Confucius was warmly received in Lu, but there is no indication that he was given a responsible position. Little is known about his last years, although this would have been a logical time for him to work on the many texts and documents he supposedly gathered on his journey. Much of his time was devoted to teaching, and he seems to have remained more or less distant from political affairs.
This was an unhappy period for Confucius. His only son died about this time; his favorite disciple, Yen Hui, died the very year of his return to Lu; and in 480 B.C.E. another disciple, Tzu-lu, was killed in battle. Confucius felt all of these losses deeply, and his sadness and frustration must have been intensified by the realization that his political ideas had found no support among the rulers of his own state. Confucius died in 479 B.C.E. His disciples conducted his funeral and observed a mourning period for him.
Although we cannot be certain that Confucius wrote any of the works he is credited with, it is still possible to know something about the general nature of his philosophy. Shortly after his death his disciples compiled a work known as the Lun yü, commonly translated as the Analects but more accurately rendered as the Edited Conversations . This work consists of conversations between Confucius, his students, and an occasional ruler.
The primary emphasis of the Lun yü is on political philosophy. Confucius taught that the primary task of the ruler was to achieve the welfare (well-being) and happiness of the people of his state. To accomplish this aim, the ruler first had to set a moral (good character) example by his own conduct. This example would in turn influence the people's behavior.
Confucius is the first Chinese thinker to introduce concepts that became fundamental not only to Confucian philosophy but to Chinese philosophy in general. The most important of these are jen (benevolence), yi (propriety, or being proper), and li (ritual, or ceremony). Confucius believed that the chün-tzu, or "gentleman," must set the moral example for others in society to follow. In the Lun yü jen, what has been translated as humaneness or benevolence (being kind) is a quality a chün-tzu should develop and attempt to encourage in others. Li is considered the rules and ritual that are observed in religious and nonreligious ceremonies and, as applied to the chün-tzu, composed rules of behavior. Yi represents what is right and proper in a given situation. The chün-tzu, by observing the ritual and because of his good nature, always knows what is right.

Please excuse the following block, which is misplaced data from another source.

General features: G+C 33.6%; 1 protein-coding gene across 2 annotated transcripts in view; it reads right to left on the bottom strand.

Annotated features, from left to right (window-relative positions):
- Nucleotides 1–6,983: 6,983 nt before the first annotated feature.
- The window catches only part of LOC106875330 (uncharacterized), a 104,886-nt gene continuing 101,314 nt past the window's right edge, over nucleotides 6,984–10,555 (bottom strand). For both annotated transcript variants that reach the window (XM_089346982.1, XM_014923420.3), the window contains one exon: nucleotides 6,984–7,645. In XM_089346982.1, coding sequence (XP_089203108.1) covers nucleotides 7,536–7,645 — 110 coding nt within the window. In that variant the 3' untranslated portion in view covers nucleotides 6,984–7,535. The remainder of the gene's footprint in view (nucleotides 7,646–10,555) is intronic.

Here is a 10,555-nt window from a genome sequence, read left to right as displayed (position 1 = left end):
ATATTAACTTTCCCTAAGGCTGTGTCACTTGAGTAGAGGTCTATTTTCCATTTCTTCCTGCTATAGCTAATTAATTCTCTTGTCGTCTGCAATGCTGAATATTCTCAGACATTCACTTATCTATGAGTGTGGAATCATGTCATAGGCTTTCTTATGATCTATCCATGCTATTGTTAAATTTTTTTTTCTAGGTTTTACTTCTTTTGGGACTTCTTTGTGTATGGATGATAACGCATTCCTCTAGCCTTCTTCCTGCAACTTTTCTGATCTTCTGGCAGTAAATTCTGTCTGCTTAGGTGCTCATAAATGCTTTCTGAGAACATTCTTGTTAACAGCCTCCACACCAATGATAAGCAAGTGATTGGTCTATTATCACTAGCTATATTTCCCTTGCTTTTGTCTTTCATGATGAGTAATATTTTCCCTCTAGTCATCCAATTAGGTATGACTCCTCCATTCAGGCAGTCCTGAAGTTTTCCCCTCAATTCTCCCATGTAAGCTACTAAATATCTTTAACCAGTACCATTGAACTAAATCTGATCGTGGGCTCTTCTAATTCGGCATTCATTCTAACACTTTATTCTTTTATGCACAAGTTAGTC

Confucius was basically a humanist and one of the greatest teachers in Chinese history. His influence on his immediate disciples was deep. His students continued to explain his theories until, in the first Han dynasty (206 B.C.E. –8 C. E.), the theories became the basis of the state ideology, the body of ideas reflecting the social needs of a culture.
For More Information
Johnson, Spencer. The Value of Honesty: The Story of Confucius. La Jolla, CA: Value Communications, 1979.
Kaizuka, Shigeki. Confucius. New York: Macmillan, 1956. Reprint, Mineola, NY: Dover Publications, 2002.
Kelen, Betty. Confucius: In Life and Legend. New York: T. Nelson, 1971.
Reid, T. R. Confucius Lives Next Door. New York: Random House, 1999.
Watson, Burton. The Tso Chuan. New York: Columbia University Press, 1992.